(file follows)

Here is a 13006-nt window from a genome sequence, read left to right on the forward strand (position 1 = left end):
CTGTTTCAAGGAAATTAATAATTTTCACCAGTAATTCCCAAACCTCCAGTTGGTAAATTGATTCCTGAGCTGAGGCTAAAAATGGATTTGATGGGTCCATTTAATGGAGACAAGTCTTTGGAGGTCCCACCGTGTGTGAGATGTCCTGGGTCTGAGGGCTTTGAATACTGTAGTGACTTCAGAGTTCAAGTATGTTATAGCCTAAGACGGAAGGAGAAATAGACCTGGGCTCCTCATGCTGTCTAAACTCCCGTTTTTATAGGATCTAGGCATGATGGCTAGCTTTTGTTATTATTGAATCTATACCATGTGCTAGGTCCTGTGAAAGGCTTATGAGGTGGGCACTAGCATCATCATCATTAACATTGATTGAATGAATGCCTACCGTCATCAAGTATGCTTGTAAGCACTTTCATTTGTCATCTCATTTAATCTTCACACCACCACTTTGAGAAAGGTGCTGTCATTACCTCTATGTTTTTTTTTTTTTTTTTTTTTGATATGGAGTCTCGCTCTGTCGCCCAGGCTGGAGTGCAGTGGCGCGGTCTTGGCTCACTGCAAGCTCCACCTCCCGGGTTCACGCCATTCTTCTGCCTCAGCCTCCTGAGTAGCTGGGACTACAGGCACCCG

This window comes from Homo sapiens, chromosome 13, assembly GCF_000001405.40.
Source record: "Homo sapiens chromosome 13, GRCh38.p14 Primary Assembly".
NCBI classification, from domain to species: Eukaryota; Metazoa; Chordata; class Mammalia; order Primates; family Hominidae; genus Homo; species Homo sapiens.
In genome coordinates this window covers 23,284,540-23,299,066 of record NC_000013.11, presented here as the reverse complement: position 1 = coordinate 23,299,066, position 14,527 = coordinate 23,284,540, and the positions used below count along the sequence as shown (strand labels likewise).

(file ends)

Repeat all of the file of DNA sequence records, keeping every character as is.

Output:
Here is a 13006-nt window from a genome sequence, read left to right on the forward strand (position 1 = left end):
CTGTTTCAAGGAAATTAATAATTTTCACCAGTAATTCCCAAACCTCCAGTTGGTAAATTGATTCCTGAGCTGAGGCTAAAAATGGATTTGATGGGTCCATTTAATGGAGACAAGTCTTTGGAGGTCCCACCGTGTGTGAGATGTCCTGGGTCTGAGGGCTTTGAATACTGTAGTGACTTCAGAGTTCAAGTATGTTATAGCCTAAGACGGAAGGAGAAATAGACCTGGGCTCCTCATGCTGTCTAAACTCCCGTTTTTATAGGATCTAGGCATGATGGCTAGCTTTTGTTATTATTGAATCTATACCATGTGCTAGGTCCTGTGAAAGGCTTATGAGGTGGGCACTAGCATCATCATCATTAACATTGATTGAATGAATGCCTACCGTCATCAAGTATGCTTGTAAGCACTTTCATTTGTCATCTCATTTAATCTTCACACCACCACTTTGAGAAAGGTGCTGTCATTACCTCTATGTTTTTTTTTTTTTTTTTTTTTGATATGGAGTCTCGCTCTGTCGCCCAGGCTGGAGTGCAGTGGCGCGGTCTTGGCTCACTGCAAGCTCCACCTCCCGGGTTCACGCCATTCTTCTGCCTCAGCCTCCTGAGTAGCTGGGACTACAGGCACCCG

This window comes from Homo sapiens, chromosome 13, assembly GCF_000001405.40.
Source record: "Homo sapiens chromosome 13, GRCh38.p14 Primary Assembly".
NCBI classification, from domain to species: Eukaryota; Metazoa; Chordata; class Mammalia; order Primates; family Hominidae; genus Homo; species Homo sapiens.
In genome coordinates this window covers 23,284,540-23,299,066 of record NC_000013.11, presented here as the reverse complement: position 1 = coordinate 23,299,066, position 14,527 = coordinate 23,284,540, and the positions used below count along the sequence as shown (strand labels likewise).